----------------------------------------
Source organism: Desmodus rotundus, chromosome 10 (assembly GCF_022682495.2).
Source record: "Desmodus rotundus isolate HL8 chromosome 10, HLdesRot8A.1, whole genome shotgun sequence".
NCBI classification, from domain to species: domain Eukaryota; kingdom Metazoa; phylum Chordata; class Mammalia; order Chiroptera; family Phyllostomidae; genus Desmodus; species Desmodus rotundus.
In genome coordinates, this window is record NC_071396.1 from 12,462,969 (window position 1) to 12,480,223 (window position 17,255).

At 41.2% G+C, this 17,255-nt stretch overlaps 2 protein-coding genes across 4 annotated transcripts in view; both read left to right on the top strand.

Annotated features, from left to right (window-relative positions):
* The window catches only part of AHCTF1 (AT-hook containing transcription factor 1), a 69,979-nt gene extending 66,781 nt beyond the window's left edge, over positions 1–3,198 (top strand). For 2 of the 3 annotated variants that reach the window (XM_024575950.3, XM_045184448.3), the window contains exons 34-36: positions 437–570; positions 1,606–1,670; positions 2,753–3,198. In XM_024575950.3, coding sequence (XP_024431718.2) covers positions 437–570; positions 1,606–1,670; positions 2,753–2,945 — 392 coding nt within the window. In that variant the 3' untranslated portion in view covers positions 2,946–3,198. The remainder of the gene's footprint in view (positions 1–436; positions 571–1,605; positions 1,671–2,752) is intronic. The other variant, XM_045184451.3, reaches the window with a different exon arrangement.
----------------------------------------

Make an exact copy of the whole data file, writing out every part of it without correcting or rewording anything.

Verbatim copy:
Source organism: Desmodus rotundus, chromosome 10 (assembly GCF_022682495.2).
Source record: "Desmodus rotundus isolate HL8 chromosome 10, HLdesRot8A.1, whole genome shotgun sequence".
NCBI classification, from domain to species: domain Eukaryota; kingdom Metazoa; phylum Chordata; class Mammalia; order Chiroptera; family Phyllostomidae; genus Desmodus; species Desmodus rotundus.
In genome coordinates, this window is record NC_071396.1 from 12,462,969 (window position 1) to 12,480,223 (window position 17,255).

At 41.2% G+C, this 17,255-nt stretch overlaps 2 protein-coding genes across 4 annotated transcripts in view; both read left to right on the top strand.

Annotated features, from left to right (window-relative positions):
* The window catches only part of AHCTF1 (AT-hook containing transcription factor 1), a 69,979-nt gene extending 66,781 nt beyond the window's left edge, over positions 1–3,198 (top strand). For 2 of the 3 annotated variants that reach the window (XM_024575950.3, XM_045184448.3), the window contains exons 34-36: positions 437–570; positions 1,606–1,670; positions 2,753–3,198. In XM_024575950.3, coding sequence (XP_024431718.2) covers positions 437–570; positions 1,606–1,670; positions 2,753–2,945 — 392 coding nt within the window. In that variant the 3' untranslated portion in view covers positions 2,946–3,198. The remainder of the gene's footprint in view (positions 1–436; positions 571–1,605; positions 1,671–2,752) is intronic. The other variant, XM_045184451.3, reaches the window with a different exon arrangement.